Imran Khan’s longtime vision of a drinking establishment in Duluth’s Endion neighborhood briefly came to fruition in February. Then the COVID-19 shutdown happened.
Since late August, Khan has described the status of his business as “partially open,” though the doors have generally been locked. Those hoping to try out the Golden Bulldog will need to wait while the search for a bar manager continues.
Khan, a developer based in Saint Paul, said his ambition is to create a community-focused bar in the heart of Duluth. The location is a two-story brick building at 318 N. 18th Ave. E., about a half mile from the University of Minnesota Duluth. Khan purchased the building from Hawk Ridge Church of Christ for $62,500 in June 2010, according to St. Louis County records. The building was constructed in 1912 and was originally a grocery store.
Waiting out the pandemic lockdown mere weeks after opening was not a welcome chapter in the Golden Bulldog’s story, but Khan said his decade-long journey of getting the bar running made any business time lost seem like a minor obstacle.
“Well, again, it’s been a ten-year process,” Khan explained. “I’ve had that burden without being able to develop it for that long so I know what it’s like to be losing constantly with a business. So it does add a few more months, but to ten years of losses.”
Khan said the initial barrier to opening the bar was dealing with building codes and zoning issues.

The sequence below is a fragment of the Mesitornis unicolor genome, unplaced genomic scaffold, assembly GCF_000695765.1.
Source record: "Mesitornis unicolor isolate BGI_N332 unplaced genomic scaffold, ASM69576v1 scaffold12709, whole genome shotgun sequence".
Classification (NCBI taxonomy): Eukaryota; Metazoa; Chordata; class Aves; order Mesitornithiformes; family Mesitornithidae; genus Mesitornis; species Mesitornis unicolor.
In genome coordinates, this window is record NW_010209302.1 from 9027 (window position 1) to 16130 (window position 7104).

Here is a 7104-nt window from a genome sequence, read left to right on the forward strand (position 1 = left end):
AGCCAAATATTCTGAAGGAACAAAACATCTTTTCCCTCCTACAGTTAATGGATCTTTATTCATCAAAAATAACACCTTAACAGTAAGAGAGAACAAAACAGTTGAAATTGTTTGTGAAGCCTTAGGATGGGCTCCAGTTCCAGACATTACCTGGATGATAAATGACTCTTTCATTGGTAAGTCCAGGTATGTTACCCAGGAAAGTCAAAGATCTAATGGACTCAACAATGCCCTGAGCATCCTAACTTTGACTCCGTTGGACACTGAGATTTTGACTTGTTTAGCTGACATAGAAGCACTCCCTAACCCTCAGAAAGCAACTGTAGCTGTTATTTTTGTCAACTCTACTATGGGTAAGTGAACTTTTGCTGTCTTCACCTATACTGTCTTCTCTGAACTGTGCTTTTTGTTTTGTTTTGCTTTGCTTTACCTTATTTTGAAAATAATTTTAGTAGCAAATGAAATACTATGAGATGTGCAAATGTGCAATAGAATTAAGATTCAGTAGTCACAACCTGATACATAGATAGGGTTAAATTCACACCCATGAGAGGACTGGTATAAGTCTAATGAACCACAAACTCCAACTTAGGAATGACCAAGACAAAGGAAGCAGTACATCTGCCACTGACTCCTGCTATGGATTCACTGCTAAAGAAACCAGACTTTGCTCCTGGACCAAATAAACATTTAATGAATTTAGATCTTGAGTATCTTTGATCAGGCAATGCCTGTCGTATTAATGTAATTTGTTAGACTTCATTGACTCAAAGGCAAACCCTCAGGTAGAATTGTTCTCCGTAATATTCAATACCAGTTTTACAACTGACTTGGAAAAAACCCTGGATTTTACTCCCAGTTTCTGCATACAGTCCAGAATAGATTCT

“All sorts of weird stuff,” he said. “(It) usually doesn’t take 10 years for a small business start, but somehow (it did) for me. I kind of just laugh about it and move on.”
Khan said complications with his parking lot and sorting out issues with neighbors were at the top of his list of obstacles. Another challenge included a lack of community interest in Khan’s original plans for a cooperative-style business and perceptions of the crowd he would be looking to bring in.
“Just getting beer and wine has been crazy,” Khan said. “Like, during those meetings, neighborhood meetings, I kept saying, it’s just beer and wine. It’s like they thought people are going to be running in yards and going up and like … if you think that, you don’t know who I am. Why are you saying this? And again, it’s just beer and wine. We’re not getting drunk.”
As the quest to reopen continues, Khan said finding the right manager is important.
“I’ve learned that if I’m not the face of the company (it) does a lot better,” Khan said.
Part of Khan’s co-op model included plans for a membership system in which patrons could pay a sum of money up front and receive ongoing benefits such as free beer and food on specific days or even board-of-directors positions with authority to make business decisions. Khan said those plans have been slowed due to a lack of interest, but he is still considering it, along with other approaches.
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